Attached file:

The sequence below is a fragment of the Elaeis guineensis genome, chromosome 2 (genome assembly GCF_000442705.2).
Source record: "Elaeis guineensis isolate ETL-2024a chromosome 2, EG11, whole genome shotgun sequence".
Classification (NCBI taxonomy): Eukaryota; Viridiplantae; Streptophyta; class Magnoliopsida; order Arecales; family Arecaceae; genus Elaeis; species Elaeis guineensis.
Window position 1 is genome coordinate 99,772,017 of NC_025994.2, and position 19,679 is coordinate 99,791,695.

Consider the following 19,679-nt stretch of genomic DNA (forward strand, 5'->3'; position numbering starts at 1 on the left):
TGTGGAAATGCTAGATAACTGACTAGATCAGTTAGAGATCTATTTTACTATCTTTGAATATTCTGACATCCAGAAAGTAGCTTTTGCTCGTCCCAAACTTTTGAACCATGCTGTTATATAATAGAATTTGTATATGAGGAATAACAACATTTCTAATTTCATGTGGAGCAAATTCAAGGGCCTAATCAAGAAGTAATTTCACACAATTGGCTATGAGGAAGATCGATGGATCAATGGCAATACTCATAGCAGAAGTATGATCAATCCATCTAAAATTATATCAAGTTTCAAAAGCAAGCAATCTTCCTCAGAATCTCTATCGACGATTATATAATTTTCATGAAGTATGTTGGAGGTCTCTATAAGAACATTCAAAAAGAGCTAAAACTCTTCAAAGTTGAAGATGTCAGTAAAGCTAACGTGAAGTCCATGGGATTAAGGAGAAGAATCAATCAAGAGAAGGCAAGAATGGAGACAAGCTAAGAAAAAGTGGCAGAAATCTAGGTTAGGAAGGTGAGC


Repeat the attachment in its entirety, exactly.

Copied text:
The sequence below is a fragment of the Elaeis guineensis genome, chromosome 2 (genome assembly GCF_000442705.2).
Source record: "Elaeis guineensis isolate ETL-2024a chromosome 2, EG11, whole genome shotgun sequence".
Classification (NCBI taxonomy): Eukaryota; Viridiplantae; Streptophyta; class Magnoliopsida; order Arecales; family Arecaceae; genus Elaeis; species Elaeis guineensis.
Window position 1 is genome coordinate 99,772,017 of NC_025994.2, and position 19,679 is coordinate 99,791,695.

Consider the following 19,679-nt stretch of genomic DNA (forward strand, 5'->3'; position numbering starts at 1 on the left):
TGTGGAAATGCTAGATAACTGACTAGATCAGTTAGAGATCTATTTTACTATCTTTGAATATTCTGACATCCAGAAAGTAGCTTTTGCTCGTCCCAAACTTTTGAACCATGCTGTTATATAATAGAATTTGTATATGAGGAATAACAACATTTCTAATTTCATGTGGAGCAAATTCAAGGGCCTAATCAAGAAGTAATTTCACACAATTGGCTATGAGGAAGATCGATGGATCAATGGCAATACTCATAGCAGAAGTATGATCAATCCATCTAAAATTATATCAAGTTTCAAAAGCAAGCAATCTTCCTCAGAATCTCTATCGACGATTATATAATTTTCATGAAGTATGTTGGAGGTCTCTATAAGAACATTCAAAAAGAGCTAAAACTCTTCAAAGTTGAAGATGTCAGTAAAGCTAACGTGAAGTCCATGGGATTAAGGAGAAGAATCAATCAAGAGAAGGCAAGAATGGAGACAAGCTAAGAAAAAGTGGCAGAAATCTAGGTTAGGAAGGTGAGC